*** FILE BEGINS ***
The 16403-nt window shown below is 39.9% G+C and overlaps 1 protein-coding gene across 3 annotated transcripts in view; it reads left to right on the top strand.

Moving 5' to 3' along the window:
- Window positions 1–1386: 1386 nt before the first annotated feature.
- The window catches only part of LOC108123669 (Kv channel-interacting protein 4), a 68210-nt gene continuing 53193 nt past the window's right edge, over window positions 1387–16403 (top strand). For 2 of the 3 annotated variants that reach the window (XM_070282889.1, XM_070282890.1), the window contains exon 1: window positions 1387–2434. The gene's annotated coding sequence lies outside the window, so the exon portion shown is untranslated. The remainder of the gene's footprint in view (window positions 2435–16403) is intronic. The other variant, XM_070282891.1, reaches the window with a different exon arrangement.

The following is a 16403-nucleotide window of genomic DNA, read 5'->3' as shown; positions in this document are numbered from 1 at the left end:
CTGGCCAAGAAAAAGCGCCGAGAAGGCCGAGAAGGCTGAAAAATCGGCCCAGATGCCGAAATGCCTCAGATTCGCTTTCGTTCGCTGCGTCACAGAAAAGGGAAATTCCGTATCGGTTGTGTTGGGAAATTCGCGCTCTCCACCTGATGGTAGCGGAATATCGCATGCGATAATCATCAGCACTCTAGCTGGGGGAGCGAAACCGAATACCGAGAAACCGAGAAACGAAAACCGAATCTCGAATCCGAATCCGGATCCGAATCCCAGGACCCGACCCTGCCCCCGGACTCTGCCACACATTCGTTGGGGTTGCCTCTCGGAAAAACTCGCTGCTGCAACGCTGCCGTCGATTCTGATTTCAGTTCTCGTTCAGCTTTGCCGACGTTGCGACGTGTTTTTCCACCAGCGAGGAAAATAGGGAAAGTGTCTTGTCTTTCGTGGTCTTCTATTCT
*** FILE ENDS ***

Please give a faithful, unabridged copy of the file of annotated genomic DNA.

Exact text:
The 16403-nt window shown below is 39.9% G+C and overlaps 1 protein-coding gene across 3 annotated transcripts in view; it reads left to right on the top strand.

Moving 5' to 3' along the window:
- Window positions 1–1386: 1386 nt before the first annotated feature.
- The window catches only part of LOC108123669 (Kv channel-interacting protein 4), a 68210-nt gene continuing 53193 nt past the window's right edge, over window positions 1387–16403 (top strand). For 2 of the 3 annotated variants that reach the window (XM_070282889.1, XM_070282890.1), the window contains exon 1: window positions 1387–2434. The gene's annotated coding sequence lies outside the window, so the exon portion shown is untranslated. The remainder of the gene's footprint in view (window positions 2435–16403) is intronic. The other variant, XM_070282891.1, reaches the window with a different exon arrangement.

The following is a 16403-nucleotide window of genomic DNA, read 5'->3' as shown; positions in this document are numbered from 1 at the left end:
CTGGCCAAGAAAAAGCGCCGAGAAGGCCGAGAAGGCTGAAAAATCGGCCCAGATGCCGAAATGCCTCAGATTCGCTTTCGTTCGCTGCGTCACAGAAAAGGGAAATTCCGTATCGGTTGTGTTGGGAAATTCGCGCTCTCCACCTGATGGTAGCGGAATATCGCATGCGATAATCATCAGCACTCTAGCTGGGGGAGCGAAACCGAATACCGAGAAACCGAGAAACGAAAACCGAATCTCGAATCCGAATCCGGATCCGAATCCCAGGACCCGACCCTGCCCCCGGACTCTGCCACACATTCGTTGGGGTTGCCTCTCGGAAAAACTCGCTGCTGCAACGCTGCCGTCGATTCTGATTTCAGTTCTCGTTCAGCTTTGCCGACGTTGCGACGTGTTTTTCCACCAGCGAGGAAAATAGGGAAAGTGTCTTGTCTTTCGTGGTCTTCTATTCT